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Web-only Exclusives
November 30, 2000

From Our Correspondent: Hirohito and the War
A conversation with biographer Herbert Bix

From Our Correspondent: A Rough Road Ahead
Bad news for the Philippines - and some others

From Our Correspondent: Making Enemies
Indonesia needs friends. So why is it picking fights?

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A Test for the Best

Kopassus recruits' season of hell

AS IN ALL THINGS, Kopassus does not fool around. On an island off southwest Java, Indonesia's special forces are putting on a fiery show for their families and military commander, Maj.-Gen. Prabowo Subianto. Artillery rounds rock the beach and tracer fire rents the pre-dawn sky. The soldiers look shell-shocked -- because they practically are. The young men have just survived a training period that must rank as one of the most grueling on earth.

How does one join these elite fighters? The clincher to the nine-month initiation program is a season in hell: a 380-km march across mountains carrying only a little rice, salt and basic rations. That is followed by a short swim to Nusakambangan island, only to be captured and jailed. Then compulsory escape and a week of trying to remain uncaptured until the pre-dawn rendezvous and graduation ceremony on the beach.

Small wonder many of the initiates look half-dead. Recapture only hours from the finish means disqualification. In the past, the rules were even tougher: if you failed to complete the course, you could not try again. Now, if the failure was caused by bad luck, such as a broken leg, you get a second chance. When Prabowo earned his Kopassus badge in 1980, 50% of the class did not make it.

Why do young troopers go through with it? "It's a question of esprit de corps, a special mystique," says Prabowo. "There's very little extra money in it." But the red beret of Kopassus is a sign to anyone anywhere in Indonesia that the wearer is someone special, an expert in hand-to-hand fighting, small-boat work, explosives, the works. For the officers, there are extra perks, such as Jeep Cherokees and Pajeros instead of army-version Land Rovers; or fancy hotels rather than rough-and-ready barracks.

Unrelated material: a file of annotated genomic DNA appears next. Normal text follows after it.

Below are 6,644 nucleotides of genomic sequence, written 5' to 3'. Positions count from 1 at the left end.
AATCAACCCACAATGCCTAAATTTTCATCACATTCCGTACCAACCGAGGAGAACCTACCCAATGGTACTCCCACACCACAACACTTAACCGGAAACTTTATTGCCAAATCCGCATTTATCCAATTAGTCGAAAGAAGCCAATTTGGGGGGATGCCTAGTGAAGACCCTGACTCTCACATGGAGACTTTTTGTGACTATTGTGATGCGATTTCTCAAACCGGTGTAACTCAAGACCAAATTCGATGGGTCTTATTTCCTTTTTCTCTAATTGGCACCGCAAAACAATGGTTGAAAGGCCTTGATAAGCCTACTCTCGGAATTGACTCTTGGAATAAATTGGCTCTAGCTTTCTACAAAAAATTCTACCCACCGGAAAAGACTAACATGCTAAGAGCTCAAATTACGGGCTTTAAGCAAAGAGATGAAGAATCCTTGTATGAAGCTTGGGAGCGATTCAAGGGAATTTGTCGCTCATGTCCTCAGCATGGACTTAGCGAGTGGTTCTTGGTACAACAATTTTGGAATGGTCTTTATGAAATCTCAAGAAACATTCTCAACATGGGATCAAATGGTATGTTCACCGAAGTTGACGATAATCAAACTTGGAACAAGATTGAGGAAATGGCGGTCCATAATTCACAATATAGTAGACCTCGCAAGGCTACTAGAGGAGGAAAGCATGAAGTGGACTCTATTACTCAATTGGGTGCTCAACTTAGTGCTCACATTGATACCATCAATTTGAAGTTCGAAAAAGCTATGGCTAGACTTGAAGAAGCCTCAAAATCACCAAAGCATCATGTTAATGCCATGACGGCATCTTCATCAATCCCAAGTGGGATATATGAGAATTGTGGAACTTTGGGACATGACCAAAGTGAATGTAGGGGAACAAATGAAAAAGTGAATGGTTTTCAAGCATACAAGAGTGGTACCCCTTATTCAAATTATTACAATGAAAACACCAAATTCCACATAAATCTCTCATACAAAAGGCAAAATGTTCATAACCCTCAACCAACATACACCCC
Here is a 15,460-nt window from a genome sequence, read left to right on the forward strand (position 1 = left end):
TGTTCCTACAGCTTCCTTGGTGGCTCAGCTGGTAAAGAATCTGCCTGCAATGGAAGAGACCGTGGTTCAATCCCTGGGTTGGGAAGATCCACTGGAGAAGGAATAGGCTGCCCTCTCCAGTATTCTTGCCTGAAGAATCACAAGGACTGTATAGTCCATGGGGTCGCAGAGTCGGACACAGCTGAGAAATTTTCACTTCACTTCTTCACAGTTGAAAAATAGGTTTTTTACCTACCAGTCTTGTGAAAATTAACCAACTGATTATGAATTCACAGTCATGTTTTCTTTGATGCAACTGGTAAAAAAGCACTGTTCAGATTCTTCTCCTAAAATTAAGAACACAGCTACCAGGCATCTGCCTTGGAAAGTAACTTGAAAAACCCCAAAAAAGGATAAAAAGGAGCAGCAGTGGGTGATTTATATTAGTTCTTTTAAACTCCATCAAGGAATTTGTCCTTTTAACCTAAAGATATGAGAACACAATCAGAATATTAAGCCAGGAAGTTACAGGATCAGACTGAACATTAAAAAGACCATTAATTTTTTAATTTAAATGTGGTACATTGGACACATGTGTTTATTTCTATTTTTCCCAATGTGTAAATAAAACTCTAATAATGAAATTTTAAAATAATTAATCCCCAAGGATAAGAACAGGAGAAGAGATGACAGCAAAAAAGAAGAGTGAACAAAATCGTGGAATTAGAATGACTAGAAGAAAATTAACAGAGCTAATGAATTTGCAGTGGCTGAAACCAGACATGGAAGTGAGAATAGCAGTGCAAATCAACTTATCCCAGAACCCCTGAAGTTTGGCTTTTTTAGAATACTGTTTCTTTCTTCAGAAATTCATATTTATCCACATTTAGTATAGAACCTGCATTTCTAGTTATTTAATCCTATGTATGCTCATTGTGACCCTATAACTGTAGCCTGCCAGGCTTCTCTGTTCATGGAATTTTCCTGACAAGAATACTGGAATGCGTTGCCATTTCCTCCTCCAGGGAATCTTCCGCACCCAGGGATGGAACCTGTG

There is also the brief moment of post-admission glory and camaraderie. The new recruits stand at attention as Prabowo commences the process of ordination into the corps, marked by the issue of the special beret to each man. Breakfast boxes are the first real meals they have had for weeks. Enlivened by the food and their success, the beach becomes a party zone as Prabowo and his commanders lead the men in dancing to Indonesia's unique Arab-influenced dangdut music. As the commander prepares to leave, the recruits rush to form a corridor across the beach, with their boss slapping their shoulders as he marches through.

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This edition's table of contents | Asiaweek home



U.S. secretary of state says China should be 'tolerant'

Philippine government denies Estrada's claim to presidency

Faith, madness, magic mix at sacred Hindu festival

Land mine explosion kills 11 Sri Lankan soldiers

Japan claims StarLink found in U.S. corn sample

Thai party announces first coalition partner


COVER: President Joseph Estrada gives in to the chanting crowds on the streets of Manila and agrees to make room for his Vice President

THAILAND: Twin teenage warriors turn themselves in to Bangkok officials

CHINA: Despite official vilification, hip Chinese dig Lamaist culture

PHOTO ESSAY: Estrada Calls Snap Election

WEB-ONLY INTERVIEW: Jimmy Lai on feeling lucky -- and why he's committed to the island state


COVER: The DoCoMo generation - Japan's leading mobile phone company goes global

Bandwidth Boom: Racing to wire - how underseas cable systems may yet fall short

TAIWAN: Party intrigues add to Chen Shui-bian's woes

JAPAN: Japan's ruling party crushes a rebel at a cost

SINGAPORE: Singaporeans need to have more babies. But success breeds selfishness

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